I find that with
resample-method = ffmpeg

I get good results on my 1.6ghz Atom-based Netbook, which has about the cpu performance of a 600mhz-1ghz Pentium3.

With resample-method = trivial you can get about the same level of overhead that you get from simply using dmix.

(I think. I can't find anywere that documents the method used by dmix)

So people with older machines should look into that. It is then quite a bit better then simply pages and pages of Ubuntu forums telling people to shut off pulse audio because it is shit.


And the same thing with DRI2 and ondemand...
(Anonymous)
Mar. 23rd, 2009 02:40 pm (UTC)
I don't know what the deal with the ondemand governor is but ever since I moved to an AMD CPU it is actually annoyingly 'laggy' with detecting the load on my CPU. With my Intel CPU it would switch up instantly and wasn't even noticable, with my AMD CPU I'm waiting up to a second for it to increase speed (like when scrolling a webpage or something) even if I tune the sampling_rate_min/max and up_treshold parameters under /sys/devices/system/cpu/*/cpufreq/ondemand/. Maybe it is just a limitation of AMD CPUs though.. I just don't remember it being laggy like this with my old Athlon XP (current cpu is Athlon64 X2)

I think I should just set it up so that it runs with the 'performance' governor unless my screensaver is active..
jasondclinton
Mar. 23rd, 2009 03:09 pm (UTC)
Trying to set policy like this is a bad idea. See Mathew Garret's posts about trying to outsmart the kernel on power. The right solution is to fix ondemand.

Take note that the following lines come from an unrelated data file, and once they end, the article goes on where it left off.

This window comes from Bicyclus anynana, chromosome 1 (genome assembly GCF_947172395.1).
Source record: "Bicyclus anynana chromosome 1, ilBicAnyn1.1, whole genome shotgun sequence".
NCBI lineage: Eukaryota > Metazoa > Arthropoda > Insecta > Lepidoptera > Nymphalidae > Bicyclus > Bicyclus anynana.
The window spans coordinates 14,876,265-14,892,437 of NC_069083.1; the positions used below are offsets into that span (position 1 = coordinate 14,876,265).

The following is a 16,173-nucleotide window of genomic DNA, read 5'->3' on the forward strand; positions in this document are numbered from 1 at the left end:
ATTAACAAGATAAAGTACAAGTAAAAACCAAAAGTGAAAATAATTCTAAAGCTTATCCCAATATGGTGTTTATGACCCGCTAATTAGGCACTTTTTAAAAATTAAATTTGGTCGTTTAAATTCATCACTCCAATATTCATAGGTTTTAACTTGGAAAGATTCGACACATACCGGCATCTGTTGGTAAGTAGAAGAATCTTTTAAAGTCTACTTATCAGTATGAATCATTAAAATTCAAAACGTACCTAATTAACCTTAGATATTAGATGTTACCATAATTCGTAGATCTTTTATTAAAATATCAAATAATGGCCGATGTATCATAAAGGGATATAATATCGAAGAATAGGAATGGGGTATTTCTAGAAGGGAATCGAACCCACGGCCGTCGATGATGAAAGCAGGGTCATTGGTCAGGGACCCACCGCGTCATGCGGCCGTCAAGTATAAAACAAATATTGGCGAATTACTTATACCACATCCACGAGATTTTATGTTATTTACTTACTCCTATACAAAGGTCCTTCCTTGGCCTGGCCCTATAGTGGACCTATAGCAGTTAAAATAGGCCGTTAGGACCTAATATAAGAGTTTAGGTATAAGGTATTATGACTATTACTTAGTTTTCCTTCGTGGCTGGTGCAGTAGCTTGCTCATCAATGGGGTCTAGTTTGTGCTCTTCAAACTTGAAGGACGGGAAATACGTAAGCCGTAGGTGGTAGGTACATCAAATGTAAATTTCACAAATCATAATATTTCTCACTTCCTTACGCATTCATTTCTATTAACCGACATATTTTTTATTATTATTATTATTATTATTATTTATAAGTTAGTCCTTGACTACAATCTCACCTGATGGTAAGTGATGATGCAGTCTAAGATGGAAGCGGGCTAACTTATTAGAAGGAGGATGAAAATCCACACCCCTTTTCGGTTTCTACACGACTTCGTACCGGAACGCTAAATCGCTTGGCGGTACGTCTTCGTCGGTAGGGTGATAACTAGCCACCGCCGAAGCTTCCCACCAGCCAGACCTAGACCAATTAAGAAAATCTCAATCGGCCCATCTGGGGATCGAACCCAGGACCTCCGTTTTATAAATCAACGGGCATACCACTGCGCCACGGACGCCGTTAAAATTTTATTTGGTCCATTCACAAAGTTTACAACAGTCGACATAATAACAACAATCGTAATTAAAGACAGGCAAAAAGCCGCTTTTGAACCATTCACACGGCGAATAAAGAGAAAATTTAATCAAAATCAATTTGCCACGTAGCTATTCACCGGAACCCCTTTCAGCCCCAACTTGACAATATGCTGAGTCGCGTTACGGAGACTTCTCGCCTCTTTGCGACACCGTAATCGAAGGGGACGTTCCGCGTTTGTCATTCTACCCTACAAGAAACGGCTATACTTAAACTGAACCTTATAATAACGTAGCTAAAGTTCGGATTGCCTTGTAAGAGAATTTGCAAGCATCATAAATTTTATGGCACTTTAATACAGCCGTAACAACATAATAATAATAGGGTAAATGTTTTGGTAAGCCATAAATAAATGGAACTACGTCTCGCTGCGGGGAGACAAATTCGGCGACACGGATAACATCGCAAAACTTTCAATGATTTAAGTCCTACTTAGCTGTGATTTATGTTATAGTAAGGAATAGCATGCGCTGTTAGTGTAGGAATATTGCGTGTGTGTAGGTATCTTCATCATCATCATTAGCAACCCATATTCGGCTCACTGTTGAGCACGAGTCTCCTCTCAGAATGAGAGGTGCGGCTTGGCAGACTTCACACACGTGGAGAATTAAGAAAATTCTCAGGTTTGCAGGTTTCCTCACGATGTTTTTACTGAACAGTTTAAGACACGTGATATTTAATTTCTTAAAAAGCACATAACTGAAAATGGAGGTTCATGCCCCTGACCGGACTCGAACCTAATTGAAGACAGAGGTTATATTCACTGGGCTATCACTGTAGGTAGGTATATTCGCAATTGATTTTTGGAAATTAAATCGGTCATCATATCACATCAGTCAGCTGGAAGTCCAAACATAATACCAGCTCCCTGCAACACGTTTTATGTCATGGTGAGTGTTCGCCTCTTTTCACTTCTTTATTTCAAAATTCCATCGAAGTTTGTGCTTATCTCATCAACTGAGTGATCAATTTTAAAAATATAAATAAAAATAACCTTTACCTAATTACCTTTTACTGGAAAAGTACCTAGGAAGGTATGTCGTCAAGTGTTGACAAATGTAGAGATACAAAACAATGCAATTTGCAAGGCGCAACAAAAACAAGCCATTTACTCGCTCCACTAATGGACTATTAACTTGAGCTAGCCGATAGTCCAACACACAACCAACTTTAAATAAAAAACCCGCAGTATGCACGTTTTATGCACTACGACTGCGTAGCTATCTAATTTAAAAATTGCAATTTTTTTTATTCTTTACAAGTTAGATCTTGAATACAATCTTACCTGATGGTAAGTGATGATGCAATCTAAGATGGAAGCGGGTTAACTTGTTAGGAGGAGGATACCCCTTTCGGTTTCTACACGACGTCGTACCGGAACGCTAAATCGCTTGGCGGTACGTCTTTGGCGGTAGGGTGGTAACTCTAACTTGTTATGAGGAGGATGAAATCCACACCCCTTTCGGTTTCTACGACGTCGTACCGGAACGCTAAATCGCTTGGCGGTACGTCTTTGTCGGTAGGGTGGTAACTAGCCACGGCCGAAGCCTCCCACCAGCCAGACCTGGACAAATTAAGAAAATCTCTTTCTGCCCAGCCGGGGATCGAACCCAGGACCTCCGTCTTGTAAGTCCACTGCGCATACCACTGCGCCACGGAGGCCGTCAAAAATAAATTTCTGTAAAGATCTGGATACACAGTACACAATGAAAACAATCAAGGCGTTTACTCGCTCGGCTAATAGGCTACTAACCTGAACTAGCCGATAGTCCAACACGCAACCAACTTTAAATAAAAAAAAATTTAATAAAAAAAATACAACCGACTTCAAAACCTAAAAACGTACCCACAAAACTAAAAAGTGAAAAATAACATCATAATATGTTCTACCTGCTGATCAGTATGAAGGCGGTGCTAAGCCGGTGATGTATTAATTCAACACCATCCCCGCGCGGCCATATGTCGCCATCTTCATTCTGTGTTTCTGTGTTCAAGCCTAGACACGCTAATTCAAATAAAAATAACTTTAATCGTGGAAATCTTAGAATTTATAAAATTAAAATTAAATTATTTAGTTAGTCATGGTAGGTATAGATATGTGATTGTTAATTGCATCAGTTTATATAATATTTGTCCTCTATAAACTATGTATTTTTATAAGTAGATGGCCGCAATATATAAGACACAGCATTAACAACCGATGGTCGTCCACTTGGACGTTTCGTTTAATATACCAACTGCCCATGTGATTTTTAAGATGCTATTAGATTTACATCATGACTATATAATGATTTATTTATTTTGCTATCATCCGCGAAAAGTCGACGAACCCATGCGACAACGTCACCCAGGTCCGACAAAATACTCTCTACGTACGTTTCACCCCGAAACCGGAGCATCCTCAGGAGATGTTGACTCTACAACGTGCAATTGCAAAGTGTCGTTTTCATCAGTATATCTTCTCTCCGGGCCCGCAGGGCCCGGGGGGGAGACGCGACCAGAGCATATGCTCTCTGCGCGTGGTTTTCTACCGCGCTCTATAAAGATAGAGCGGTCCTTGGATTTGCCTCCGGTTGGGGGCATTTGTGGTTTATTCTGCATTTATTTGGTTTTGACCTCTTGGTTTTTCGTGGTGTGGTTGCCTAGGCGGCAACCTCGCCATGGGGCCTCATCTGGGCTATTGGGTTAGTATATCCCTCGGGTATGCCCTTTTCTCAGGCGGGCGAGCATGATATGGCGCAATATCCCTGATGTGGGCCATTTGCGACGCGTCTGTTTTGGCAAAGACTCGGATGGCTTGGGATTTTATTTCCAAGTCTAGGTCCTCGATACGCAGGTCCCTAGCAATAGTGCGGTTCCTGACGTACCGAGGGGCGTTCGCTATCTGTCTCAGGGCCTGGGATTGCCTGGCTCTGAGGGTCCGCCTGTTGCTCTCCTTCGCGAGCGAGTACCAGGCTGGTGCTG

(no subject) - (Anonymous) - Mar. 23rd, 2009 03:29 pm (UTC) - Expand
(no subject) - jasondclinton - Mar. 23rd, 2009 03:34 pm (UTC) - Expand
ext_176913
Mar. 23rd, 2009 05:11 pm (UTC)
cpu scaling nightmare
I've been having problems with cpu scaling for at least a year now, iirc. It goes on and off and it's really hard to pinpoint - depends on whether I remove power during suspend or if I reboot it fully, sometimes it works, sometimes it doesn't... you're lucky that you can actually make the cpu go full speed, a lot of the times it gets stuck on the lowest setting no matter what. Sometimes the only way to make it go when running from power is to remove and connect the power again (!!)

When on power, the scaling misbehaves dramatically, and cpufreq-info has actually told me it can only go from 800mhz to 800mhz. The cpufreq* scripts have, for some reason, lost their suid bit, which means the applet can't use them to set anything, and from the behaviour after I restored them, it looks like the system itself doesn't do scaling properly without it. The ondemand governor, that should jump from 800 to 2.0, is scaling like the conservative governor instead for some reason. Having anything except the performance governor = always at 800 for most things (including FF, any IDEs, compiling, ...). I personally know people who bought laptops and have them completely crippled 99% of the time with no idea how to fix it... it's not only the ondemand governor that's broken, there's real problems going on here with all the scaling pieces. :(
(Anonymous)
Mar. 23rd, 2009 07:46 pm (UTC)
Does any kernel do this correctly?
If so have you been able to narrow this down using git-bisect?
jasondclinton
Mar. 23rd, 2009 08:37 pm (UTC)
Re: Does any kernel do this correctly?
No, I haven't git bisected yet. It's extremely time consuming and I've already sunk around 10 hours in to this. Plus, which module is to blame? ACPI, cpufreq, nohz, unified arch?

Additionally, subsequent to my posting of this, I have gotten a number of "me too's" from very smart people whom have had no luck tracking this down. So, I'm not optimistic.